I never knew there was an American Public Gardens Association, or a National Public Gardens Day, but I certainly appreciate and applaud the many public gardens, large and small, in my area for the information and inspiration I gain from each one of them.
The term public garden seems to cover many types of garden, so I’d like to mention a few that I have enjoyed. Closest to home is The Bridge of Flowers in Shelburne Falls which has already begun its long season of bloom. Visitors love to cross the Bridge, back and forth, but it is the loveliest way to get across the river when running errands. You can bring a little of this garden to your own by shopping at their Annual Plant Sale on May 16 at 9 am. This sale helps support the expenses of the BOF.
There are the gardens at the Energy Park at the end of Miles Street in Greenfield, with a beautiful array of native trees and shrubs, 10 themed beds and a bandstand for the many musical events held here. This is a relaxing and refreshing place to have lunch on a busy workday, or while plowing through a list of errands, and it is the scene for many local celebrations.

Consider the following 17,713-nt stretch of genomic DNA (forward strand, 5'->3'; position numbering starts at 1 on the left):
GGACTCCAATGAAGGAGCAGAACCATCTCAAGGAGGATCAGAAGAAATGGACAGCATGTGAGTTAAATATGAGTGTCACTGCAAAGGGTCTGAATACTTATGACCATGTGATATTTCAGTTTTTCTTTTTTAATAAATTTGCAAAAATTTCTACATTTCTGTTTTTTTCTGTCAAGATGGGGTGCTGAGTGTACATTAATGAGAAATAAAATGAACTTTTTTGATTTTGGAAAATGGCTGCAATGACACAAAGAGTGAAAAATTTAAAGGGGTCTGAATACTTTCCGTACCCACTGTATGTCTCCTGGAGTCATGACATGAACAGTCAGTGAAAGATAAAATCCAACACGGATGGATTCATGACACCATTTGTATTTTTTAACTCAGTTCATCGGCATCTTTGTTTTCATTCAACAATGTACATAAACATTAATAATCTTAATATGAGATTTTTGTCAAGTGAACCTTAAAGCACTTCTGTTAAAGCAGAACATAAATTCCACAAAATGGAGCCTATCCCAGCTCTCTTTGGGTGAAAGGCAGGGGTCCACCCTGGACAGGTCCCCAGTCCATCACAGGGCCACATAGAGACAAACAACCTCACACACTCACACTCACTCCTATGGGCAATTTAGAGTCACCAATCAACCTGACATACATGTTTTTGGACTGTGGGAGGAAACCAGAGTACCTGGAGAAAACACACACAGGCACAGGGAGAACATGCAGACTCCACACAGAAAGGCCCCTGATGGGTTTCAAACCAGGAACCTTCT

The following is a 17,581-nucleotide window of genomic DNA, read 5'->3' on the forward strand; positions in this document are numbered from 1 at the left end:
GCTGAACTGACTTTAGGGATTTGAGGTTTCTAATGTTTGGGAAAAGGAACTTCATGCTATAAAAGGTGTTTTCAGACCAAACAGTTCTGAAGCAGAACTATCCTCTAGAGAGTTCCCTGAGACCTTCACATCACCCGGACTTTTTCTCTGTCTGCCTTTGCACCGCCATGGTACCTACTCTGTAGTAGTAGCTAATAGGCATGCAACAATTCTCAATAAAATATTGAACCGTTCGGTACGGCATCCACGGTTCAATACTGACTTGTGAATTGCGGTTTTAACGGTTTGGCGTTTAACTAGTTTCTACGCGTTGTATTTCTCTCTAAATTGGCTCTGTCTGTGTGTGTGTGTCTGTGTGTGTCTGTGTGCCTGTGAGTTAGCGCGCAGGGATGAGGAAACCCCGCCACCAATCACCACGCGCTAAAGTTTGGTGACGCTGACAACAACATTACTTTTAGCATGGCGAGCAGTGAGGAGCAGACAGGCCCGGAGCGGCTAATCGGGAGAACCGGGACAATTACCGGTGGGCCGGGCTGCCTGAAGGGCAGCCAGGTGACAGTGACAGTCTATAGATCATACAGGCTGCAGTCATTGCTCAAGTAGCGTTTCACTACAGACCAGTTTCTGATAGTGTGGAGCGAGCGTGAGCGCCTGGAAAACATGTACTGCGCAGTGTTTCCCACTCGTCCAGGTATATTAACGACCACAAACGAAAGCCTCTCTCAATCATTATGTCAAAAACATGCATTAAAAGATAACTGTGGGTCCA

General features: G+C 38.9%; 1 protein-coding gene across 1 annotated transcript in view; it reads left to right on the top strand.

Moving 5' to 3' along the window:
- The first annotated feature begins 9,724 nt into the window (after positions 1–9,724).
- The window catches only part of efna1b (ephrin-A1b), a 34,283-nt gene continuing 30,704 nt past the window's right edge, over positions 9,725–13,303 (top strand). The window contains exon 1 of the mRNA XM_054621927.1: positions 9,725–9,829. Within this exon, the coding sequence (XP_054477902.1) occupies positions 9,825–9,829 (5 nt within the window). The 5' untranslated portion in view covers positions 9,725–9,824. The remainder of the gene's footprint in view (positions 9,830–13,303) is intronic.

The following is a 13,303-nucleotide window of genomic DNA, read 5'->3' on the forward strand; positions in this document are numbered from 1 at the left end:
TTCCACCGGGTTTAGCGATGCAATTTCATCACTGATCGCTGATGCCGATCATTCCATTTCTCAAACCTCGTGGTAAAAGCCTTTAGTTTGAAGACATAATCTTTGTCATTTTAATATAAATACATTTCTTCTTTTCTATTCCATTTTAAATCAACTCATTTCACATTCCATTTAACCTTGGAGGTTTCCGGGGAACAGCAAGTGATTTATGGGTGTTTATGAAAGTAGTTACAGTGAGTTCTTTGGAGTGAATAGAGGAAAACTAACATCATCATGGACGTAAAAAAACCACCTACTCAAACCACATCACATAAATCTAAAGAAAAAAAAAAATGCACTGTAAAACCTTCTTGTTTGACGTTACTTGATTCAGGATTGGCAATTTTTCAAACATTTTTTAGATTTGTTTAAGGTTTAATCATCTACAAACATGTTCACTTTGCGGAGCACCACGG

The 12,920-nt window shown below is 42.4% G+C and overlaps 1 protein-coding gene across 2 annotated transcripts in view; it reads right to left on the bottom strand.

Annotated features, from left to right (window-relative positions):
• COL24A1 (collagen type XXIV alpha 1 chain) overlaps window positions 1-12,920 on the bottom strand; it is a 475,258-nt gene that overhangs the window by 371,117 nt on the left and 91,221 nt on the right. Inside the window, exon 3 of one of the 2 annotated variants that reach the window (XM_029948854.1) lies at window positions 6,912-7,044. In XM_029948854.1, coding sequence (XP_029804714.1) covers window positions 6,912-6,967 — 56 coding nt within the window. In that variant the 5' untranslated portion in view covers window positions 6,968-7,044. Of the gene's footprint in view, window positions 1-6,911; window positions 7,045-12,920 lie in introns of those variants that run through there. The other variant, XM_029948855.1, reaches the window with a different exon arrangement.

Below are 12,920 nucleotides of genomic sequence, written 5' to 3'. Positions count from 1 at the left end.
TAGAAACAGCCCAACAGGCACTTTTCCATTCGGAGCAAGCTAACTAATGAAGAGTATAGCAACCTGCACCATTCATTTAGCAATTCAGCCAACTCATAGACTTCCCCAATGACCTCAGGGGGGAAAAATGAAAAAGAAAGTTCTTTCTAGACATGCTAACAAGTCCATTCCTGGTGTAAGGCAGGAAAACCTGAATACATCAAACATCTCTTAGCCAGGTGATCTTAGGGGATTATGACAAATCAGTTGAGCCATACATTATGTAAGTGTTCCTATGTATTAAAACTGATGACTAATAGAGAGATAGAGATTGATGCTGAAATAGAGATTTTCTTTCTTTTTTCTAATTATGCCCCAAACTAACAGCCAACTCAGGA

A different type of public garden is the Pleasant Street Community Garden by the Davis Street School where dozens of people tend their plots, raising vegetables, flowers and the spirits of everyone who passes by. I know some people like to include this garden on their constitutional walks.
I was interested in the new plot of perennial vegetables like Good King Henry, a green for salads or cooking.
There are larger public gardens like those at Smith College Botanic Garden, where trees and perennials are labelled for our edification, and where there are the celebratory shows in spring and fall, a bulb show, and a chrysanthemum show.
Slightly farther afield is the Berkshire Botanical Garden in Stockbridge where art, a child’s garden and programs, and classes are all a part of the beautiful gardens.
I made my way to Tower Hill Botanical Garden last year to see the daffodil field, but there is much much more to see. There is a Secret Garden, a Cottage Garden, a Vegetable Garden, a Wildlife Reguge and a wonderful collection of 119 antique apple trees. Educational programs and more. This garden is owned and operated Worcester County Horticultural Society in Boylston, Massachusetts.
There are also those tiny public gardens that public spirited gardeners have planted in parking lots, on traffic meridians, and other spaces that can be forgotten or dreary, but have been turned into a spot of joy. I celebrate those unsung public gardeners, and all the public gardens that enrich our lives.
While my garden is not a public garden, I want to note that many gardeners open their gardens to the public for their enjoyment, and often for the benefit for some good cause. Our Garden Open Today event is the Annual Rose Viewing, and while it has occasionally been a benefit day, it is usually just an invitation to friends and passersby to stop and smell the roses.